This is the VOA Special English Health Report, from http://voaspecialenglish.com Freezing weather can mean frostbite and hypothermia unless a person is prepared. Today we talk about how to stay warm, dry and safe. Frostbite is damage that happens when skin is exposed to extreme cold for too long. It mainly happens on the hands, feet, nose and ears. People with minor cases of frostbite that affect only the skin may not suffer any permanent damage. But if deeper tissue is affected, a person is likely to feel pain every time the area gets cold. If blood vessels are damaged, people can suffer an infection of gangrene. Sometimes, doctors have to remove frostbitten areas like fingers and toes. Hypothermia happens when the body cannot produce as much heat as it releases. The condition comes on slowly. Signs of hypothermia include uncontrollable shaking, very slow breathing and difficulty thinking clearly. If not treated, hypothermia can be deadly. To avoid cold-related injuries, here is a simple way to remember four basic steps to staying warm. Think of COLD -- C.O.L.D. The C stands for cover. Wear a hat and scarf to keep heat from escaping through the head, neck and ears. And wear mittens instead of gloves. In gloves, the fingers are separated, so the hands may not stay as warm. The O stands for overexertion. Avoid activities that will make you sweaty. Wet clothes and cold weather are a bad mix. L is for layers. Wearing loose, lightweight clothes, one layer on top of another, is better than wearing a single heavy layer of clothing. Also, make sure outerwear is made of material that is water resistant and tightly knit. Can you guess what the D in COLD stands for? D is for dry. In other words, stay as dry as possible. Pay attention to the places where snow can enter, like the tops of boots, the necks of coats and the wrist areas of mittens. And here are two other things to keep in mind, one for children and the other for adults. Eating snow might be fun but it lowers the body's temperature. And drinking alcohol might make a person feel warm. But what it really does is weaken the body's ability to hold heat. Next week: advice from experts about what to do, and not to do, to help someone injured by extreme cold. And that's the VOA Special English Health Report. For more health news, along with transcripts and MP3s of our reports, go to voaspecialenglish.com. (Adapted from a radio program broadcast 23Dec2009)
Views: 23438 VOA Learning English
'I Am Deeply Sorry,' Toyota Chief Tells US Congress
This is the VOA Special English Economics Report, from http://voaspecialenglish.com The United States Congress has been dealing with the safety problems at Toyota. In March, a Senate committee examined the recent safety recalls and the government's response. The House of Representatives held two days of hearings. Lawmakers questioned Akio Toyoda, the head of the company since June. He said he was deeply sorry for any accident that Toyota drivers have experienced. Defects have been linked to at least thirty-nine deaths over the past several years. Toyota has recalled more than eight million vehicles worldwide because of the risk of gaining speed suddenly and uncontrollably. Toyota is Japan's biggest company. In two thousand eight it passed General Motors as the world's biggest carmaker. Akio Toyoda said his company paid too much attention to growth and not enough to safety. He said Toyota may have been expanding its business too quickly. The grandson of the company's founder rejected the possibility that the acceleration problem is related to the electronic controls in his vehicles. The company has blamed problems with the accelerator pedal and badly positioned floor mats. But lawmakers released a company document showing Toyota had saved one hundred million dollars by negotiating a limited recall over the issue. The document added to criticisms that federal officials did not act aggressively enough against Toyota. But others say Toyota is being treated unfairly because the government now owns sixty percent of General Motors. Transportation Secretary Ray LaHood was questioned and dismissed that idea. He praised the agency that deals with auto industry recalls, the National Highway Traffic Safety Administration, or NHTSA. He said over just the last three years, NHTSAs investigations have resulted in five hundred twenty-four recalls involving twenty-three million vehicles. Rhonda Smith of Tennessee described how in two thousand six her Toyota-made Lexus sped up for a time to one hundred sixty kilometers an hour. NHTSA blamed a floor mat, but she blames the electronics and says Toyota dismissed her concerns. Ray LaHood says his department will investigate the electronics used by Toyota and other automakers. And Akio Toyoda promised a new level of openness and speed in dealing with safety issues. And that's the VOA Special English Economics Report. (Adapted from a radio program broadcast 26Feb2010)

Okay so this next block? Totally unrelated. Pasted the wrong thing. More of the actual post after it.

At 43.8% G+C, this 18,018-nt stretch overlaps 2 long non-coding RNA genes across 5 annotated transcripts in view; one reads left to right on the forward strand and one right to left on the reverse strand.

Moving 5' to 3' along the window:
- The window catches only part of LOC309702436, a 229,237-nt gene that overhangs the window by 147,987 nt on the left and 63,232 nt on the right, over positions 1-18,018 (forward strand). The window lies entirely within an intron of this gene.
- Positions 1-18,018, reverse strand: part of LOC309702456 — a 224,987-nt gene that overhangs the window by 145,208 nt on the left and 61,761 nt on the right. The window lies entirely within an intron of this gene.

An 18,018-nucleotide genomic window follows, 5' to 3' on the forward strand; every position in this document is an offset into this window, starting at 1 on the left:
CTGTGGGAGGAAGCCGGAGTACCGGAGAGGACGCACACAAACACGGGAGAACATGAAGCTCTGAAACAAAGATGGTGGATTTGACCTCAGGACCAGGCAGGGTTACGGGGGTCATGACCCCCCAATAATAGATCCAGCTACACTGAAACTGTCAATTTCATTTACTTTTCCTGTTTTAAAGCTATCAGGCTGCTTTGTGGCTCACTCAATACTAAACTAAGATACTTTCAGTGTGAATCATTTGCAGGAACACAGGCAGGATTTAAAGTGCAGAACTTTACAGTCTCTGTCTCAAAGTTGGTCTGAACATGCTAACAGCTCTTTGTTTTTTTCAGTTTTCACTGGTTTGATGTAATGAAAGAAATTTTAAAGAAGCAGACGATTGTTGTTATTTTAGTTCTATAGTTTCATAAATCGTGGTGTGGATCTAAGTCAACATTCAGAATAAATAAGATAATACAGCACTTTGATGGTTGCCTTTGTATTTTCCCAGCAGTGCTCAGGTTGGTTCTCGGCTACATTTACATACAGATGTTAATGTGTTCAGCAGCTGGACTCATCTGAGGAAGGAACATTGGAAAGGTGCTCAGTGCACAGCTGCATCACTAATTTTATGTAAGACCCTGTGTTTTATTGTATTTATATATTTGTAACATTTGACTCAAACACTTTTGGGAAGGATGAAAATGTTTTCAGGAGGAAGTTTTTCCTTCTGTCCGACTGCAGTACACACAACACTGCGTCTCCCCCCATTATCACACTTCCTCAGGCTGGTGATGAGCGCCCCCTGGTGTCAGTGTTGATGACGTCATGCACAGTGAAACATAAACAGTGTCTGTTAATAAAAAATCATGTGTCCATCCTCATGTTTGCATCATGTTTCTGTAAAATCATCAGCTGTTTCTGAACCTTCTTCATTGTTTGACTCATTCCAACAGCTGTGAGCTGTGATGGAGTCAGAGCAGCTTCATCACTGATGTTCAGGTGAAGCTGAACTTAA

Views: 9885 VOA Learning English
Educational Technology: Not Just Computers
This is the VOA Special English Education Report, from http://voaspecialenglish.com We received a question from a listener about how American schools use educational technology. There is not a simple answer. It depends on the subject and level of students, of course. But it also depends on the interest and training of the teachers, and the goals and budgets of the schools. Schools are almost all connected to the Internet. But some have more technology, and use it more, than others. For example, some schools use computers for activities like video conferencing, to bring the world into the classroom. And some classrooms are equipped with things like a Smart Board, a kind of interactive whiteboard. Interactive whiteboards are large displays for presentations. They connect to a computer and can operate by touch. They can be used for documents or writing or to project video. Some teachers are trying creative new ways to teach with devices like iPods and mobile phones. But educators say the most important thing, as always, is the content. Yet technology can have special importance in some cases. Cosmobot is a therapy robot. It stands about half a meter tall and has a blue body and a friendly face with big eyes. One child who works with it is six-year-old Kevin Fitzgerald. Kevin has developmental dyspraxia; he has difficulty moving his mouth and tongue. He works with Carole Semango-Sprouse as he uses a set of buttons attached to a computer. He can make the silent robot move forward, backward or around in circles. Kevin's mother thinks the robot has had a calming influence, helping her son get along better with his friends. Cosmobot was developed by AnthroTronix. Corinna Lathan started the company ten years ago to work with children with cerebral palsy, Down's syndrome, autism and other developmental disabilities. Children become friends with the robot, she says. That can have a big effect on their behavior, helping them work harder and longer in therapy sessions. Corinna Lathan is currently working with a British company to develop other socially assistive robots. She says they are still considered research tools in the United States. They are not used as much as in places like Britain and Japan. But she hopes to change that. And that's the VOA Special English Education Report. You can comment on our reports at our Web site, voaspecialenglish.com. (Adapted from a radio program broadcast 17Dec2009)
Views: 86183 VOA Learning English